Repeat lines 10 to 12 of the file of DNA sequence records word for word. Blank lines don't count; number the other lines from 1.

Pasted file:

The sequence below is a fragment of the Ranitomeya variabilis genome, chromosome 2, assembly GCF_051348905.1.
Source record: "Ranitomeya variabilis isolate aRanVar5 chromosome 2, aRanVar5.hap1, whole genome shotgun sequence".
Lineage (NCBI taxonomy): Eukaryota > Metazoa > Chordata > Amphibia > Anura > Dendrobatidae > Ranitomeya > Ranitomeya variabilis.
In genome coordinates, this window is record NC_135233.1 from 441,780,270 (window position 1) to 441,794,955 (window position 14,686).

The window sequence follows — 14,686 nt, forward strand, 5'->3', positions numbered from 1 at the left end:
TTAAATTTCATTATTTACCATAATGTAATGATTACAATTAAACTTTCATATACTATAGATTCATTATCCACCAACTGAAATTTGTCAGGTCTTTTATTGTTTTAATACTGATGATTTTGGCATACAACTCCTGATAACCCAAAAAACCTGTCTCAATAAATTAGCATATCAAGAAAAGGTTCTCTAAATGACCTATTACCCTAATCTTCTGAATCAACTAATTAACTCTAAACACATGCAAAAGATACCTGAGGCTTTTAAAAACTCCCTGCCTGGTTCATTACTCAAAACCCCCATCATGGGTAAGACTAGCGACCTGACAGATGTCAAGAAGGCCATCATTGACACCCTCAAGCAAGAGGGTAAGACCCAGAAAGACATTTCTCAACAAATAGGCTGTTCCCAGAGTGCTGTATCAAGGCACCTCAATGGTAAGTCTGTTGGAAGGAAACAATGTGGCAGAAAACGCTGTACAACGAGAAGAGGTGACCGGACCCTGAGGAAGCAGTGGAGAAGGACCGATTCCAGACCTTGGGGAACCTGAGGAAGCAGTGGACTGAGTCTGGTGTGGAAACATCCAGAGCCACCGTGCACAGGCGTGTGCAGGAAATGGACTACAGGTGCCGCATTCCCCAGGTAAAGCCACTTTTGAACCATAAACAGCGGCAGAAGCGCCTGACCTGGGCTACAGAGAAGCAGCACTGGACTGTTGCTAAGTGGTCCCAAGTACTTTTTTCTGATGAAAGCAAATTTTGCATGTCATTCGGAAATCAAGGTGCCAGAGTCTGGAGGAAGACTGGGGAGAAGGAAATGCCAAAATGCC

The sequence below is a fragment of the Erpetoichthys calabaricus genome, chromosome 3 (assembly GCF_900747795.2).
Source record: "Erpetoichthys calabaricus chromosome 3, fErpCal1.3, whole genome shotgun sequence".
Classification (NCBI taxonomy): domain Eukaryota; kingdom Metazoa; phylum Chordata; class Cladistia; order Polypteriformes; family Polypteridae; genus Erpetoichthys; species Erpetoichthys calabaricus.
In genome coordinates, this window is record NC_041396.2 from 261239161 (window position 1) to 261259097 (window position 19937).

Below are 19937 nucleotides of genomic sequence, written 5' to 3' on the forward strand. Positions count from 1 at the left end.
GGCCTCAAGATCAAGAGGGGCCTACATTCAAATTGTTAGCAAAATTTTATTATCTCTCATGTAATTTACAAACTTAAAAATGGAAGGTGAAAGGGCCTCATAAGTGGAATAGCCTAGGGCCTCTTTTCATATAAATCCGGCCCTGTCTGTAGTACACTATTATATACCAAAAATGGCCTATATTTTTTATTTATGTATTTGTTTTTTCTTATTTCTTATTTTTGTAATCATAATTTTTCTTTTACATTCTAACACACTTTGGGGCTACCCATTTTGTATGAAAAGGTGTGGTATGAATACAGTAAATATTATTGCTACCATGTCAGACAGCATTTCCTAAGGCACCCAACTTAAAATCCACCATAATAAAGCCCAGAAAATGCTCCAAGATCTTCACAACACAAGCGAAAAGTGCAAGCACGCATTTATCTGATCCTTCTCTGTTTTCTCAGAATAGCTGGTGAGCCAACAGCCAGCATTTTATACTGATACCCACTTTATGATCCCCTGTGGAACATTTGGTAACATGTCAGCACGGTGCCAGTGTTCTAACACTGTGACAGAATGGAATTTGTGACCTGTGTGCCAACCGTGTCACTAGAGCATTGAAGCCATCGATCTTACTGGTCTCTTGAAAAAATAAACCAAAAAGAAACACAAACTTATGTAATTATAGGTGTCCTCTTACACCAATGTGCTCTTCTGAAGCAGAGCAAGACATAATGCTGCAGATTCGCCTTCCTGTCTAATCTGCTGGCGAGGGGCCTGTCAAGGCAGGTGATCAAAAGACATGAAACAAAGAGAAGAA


In genome coordinates, this window is record NC_041396.2 from 261239161 (window position 1) to 261259097 (window position 19937).

Below are 19937 nucleotides of genomic sequence, written 5' to 3' on the forward strand. Positions count from 1 at the left end.
GGCCTCAAGATCAAGAGGGGCCTACATTCAAATTGTTAGCAAAATTTTATTATCTCTCATGTAATTTACAAACTTAAAAATGGAAGGTGAAAGGGCCTCATAAGTGGAATAGCCTAGGGCCTCTTTTCATATAAATCCGGCCCTGTCTGTAGTACACTATTATATACCAAAAATGGCCTATATTTTTTATTTATGTATTTGTTTTTTCTTATTTCTTATTTTTGTAATCATAATTTTTCTTTTACATTCTAACACACTTTGGGGCTACCCATTTTGTATGAAAAGGTGTGGTATGAATACAGTAAATATTATTGCTACCATGTCAGACAGCATTTCCTAAGGCACCCAACTTAAAATCCACCATAATAAAGCCCAGAAAATGCTCCAAGATCTTCACAACACAAGCGAAAAGTGCAAGCACGCATTTATCTGATCCTTCTCTGTTTTCTCAGAATAGCTGGTGAGCCAACAGCCAGCATTTTATACTGATACCCACTTTATGATCCCCTGTGGAACATTTGGTAACATGTCAGCACGGTGCCAGTGTTCTAACACTGTGACAGAATGGAATTTGTGACCTGTGTGCCAACCGTGTCACTAGAGCATTGAAGCCATCGATCTTACTGGTCTCTTGAAAAAATAAACCAAAAAGAAACACAAACTTATGTAATTATAGGTGTCCTCTTACACCAATGTGCTCTTCTGAAGCAGAGCAAGACATAATGCTGCAGATTCGCCTTCCTGTCTAATCTGCTGGCGAGGGGCCTGTCAAGGCAGGTGATCAAAAGACATGAAACAAAGAGAAGAA